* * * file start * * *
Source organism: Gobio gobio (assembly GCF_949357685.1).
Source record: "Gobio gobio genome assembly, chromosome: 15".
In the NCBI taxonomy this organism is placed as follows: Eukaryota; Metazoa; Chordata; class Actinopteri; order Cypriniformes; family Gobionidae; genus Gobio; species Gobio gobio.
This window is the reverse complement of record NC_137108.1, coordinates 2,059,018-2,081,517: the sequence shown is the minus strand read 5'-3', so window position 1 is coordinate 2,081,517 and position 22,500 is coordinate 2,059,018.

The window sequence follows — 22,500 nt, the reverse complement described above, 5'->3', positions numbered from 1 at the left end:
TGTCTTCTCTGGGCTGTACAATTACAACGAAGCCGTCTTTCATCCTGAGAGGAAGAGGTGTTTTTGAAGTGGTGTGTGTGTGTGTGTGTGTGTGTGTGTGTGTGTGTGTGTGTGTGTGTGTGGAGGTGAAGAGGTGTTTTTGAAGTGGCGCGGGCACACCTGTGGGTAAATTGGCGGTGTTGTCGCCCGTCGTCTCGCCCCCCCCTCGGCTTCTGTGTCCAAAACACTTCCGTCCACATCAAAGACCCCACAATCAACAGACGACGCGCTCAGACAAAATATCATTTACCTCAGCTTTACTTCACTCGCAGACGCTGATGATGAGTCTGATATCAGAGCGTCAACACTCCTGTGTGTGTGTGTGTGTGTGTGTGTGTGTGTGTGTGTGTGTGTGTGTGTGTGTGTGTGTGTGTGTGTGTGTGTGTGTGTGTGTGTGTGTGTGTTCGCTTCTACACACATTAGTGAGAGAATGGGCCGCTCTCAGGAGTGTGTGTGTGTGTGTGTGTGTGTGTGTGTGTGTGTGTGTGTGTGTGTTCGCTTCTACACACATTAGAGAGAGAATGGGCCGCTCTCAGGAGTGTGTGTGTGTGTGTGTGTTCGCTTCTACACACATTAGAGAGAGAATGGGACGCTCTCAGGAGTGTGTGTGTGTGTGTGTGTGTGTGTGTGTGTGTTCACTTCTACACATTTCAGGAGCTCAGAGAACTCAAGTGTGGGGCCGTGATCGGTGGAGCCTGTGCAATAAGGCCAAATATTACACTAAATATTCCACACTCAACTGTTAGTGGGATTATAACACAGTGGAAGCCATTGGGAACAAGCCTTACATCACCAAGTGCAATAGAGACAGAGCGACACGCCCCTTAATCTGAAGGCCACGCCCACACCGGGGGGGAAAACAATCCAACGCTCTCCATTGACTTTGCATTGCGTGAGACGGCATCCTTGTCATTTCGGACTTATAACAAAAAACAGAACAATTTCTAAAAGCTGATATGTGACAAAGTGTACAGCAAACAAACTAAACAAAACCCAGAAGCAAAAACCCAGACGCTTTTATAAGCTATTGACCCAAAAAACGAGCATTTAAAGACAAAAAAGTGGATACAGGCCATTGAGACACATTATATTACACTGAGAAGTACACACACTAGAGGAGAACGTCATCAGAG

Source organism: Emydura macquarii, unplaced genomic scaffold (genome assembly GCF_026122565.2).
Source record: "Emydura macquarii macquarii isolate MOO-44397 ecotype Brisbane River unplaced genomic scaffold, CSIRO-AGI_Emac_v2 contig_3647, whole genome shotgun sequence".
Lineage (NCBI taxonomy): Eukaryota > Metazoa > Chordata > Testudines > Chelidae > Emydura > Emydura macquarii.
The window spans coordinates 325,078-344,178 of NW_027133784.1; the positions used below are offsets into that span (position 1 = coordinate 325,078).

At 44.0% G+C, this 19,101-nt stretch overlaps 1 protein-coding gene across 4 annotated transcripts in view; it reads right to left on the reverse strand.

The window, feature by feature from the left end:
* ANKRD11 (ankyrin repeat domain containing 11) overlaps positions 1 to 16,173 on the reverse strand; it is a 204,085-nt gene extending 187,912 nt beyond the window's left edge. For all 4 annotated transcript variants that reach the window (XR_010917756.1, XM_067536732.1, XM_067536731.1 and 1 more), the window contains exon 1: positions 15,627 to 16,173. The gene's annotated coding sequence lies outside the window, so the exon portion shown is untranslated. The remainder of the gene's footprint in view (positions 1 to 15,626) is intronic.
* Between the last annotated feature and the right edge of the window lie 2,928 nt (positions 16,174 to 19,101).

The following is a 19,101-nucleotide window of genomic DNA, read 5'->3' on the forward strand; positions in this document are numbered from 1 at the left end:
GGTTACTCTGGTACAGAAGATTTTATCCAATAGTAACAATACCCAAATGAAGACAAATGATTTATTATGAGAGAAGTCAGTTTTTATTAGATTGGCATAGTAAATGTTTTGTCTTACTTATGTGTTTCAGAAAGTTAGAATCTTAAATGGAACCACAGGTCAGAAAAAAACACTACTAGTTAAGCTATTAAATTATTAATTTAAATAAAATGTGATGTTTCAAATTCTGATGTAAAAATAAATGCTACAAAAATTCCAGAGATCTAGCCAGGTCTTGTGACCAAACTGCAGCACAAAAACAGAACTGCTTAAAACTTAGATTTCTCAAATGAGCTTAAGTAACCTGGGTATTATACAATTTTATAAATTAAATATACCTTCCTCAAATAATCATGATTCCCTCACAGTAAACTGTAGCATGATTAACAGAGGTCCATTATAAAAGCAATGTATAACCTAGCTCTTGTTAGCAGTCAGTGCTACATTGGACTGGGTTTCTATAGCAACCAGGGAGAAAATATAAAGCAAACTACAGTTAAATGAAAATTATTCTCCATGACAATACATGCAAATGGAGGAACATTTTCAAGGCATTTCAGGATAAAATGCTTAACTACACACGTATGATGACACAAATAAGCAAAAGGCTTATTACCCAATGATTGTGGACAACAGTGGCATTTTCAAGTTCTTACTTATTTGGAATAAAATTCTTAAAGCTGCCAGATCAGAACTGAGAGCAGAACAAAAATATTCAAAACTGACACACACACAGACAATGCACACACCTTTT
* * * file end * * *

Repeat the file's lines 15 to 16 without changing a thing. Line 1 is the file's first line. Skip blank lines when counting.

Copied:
The following is a 19,101-nucleotide window of genomic DNA, read 5'->3' on the forward strand; positions in this document are numbered from 1 at the left end:
GGTTACTCTGGTACAGAAGATTTTATCCAATAGTAACAATACCCAAATGAAGACAAATGATTTATTATGAGAGAAGTCAGTTTTTATTAGATTGGCATAGTAAATGTTTTGTCTTACTTATGTGTTTCAGAAAGTTAGAATCTTAAATGGAACCACAGGTCAGAAAAAAACACTACTAGTTAAGCTATTAAATTATTAATTTAAATAAAATGTGATGTTTCAAATTCTGATGTAAAAATAAATGCTACAAAAATTCCAGAGATCTAGCCAGGTCTTGTGACCAAACTGCAGCACAAAAACAGAACTGCTTAAAACTTAGATTTCTCAAATGAGCTTAAGTAACCTGGGTATTATACAATTTTATAAATTAAATATACCTTCCTCAAATAATCATGATTCCCTCACAGTAAACTGTAGCATGATTAACAGAGGTCCATTATAAAAGCAATGTATAACCTAGCTCTTGTTAGCAGTCAGTGCTACATTGGACTGGGTTTCTATAGCAACCAGGGAGAAAATATAAAGCAAACTACAGTTAAATGAAAATTATTCTCCATGACAATACATGCAAATGGAGGAACATTTTCAAGGCATTTCAGGATAAAATGCTTAACTACACACGTATGATGACACAAATAAGCAAAAGGCTTATTACCCAATGATTGTGGACAACAGTGGCATTTTCAAGTTCTTACTTATTTGGAATAAAATTCTTAAAGCTGCCAGATCAGAACTGAGAGCAGAACAAAAATATTCAAAACTGACACACACACAGACAATGCACACACCTTTT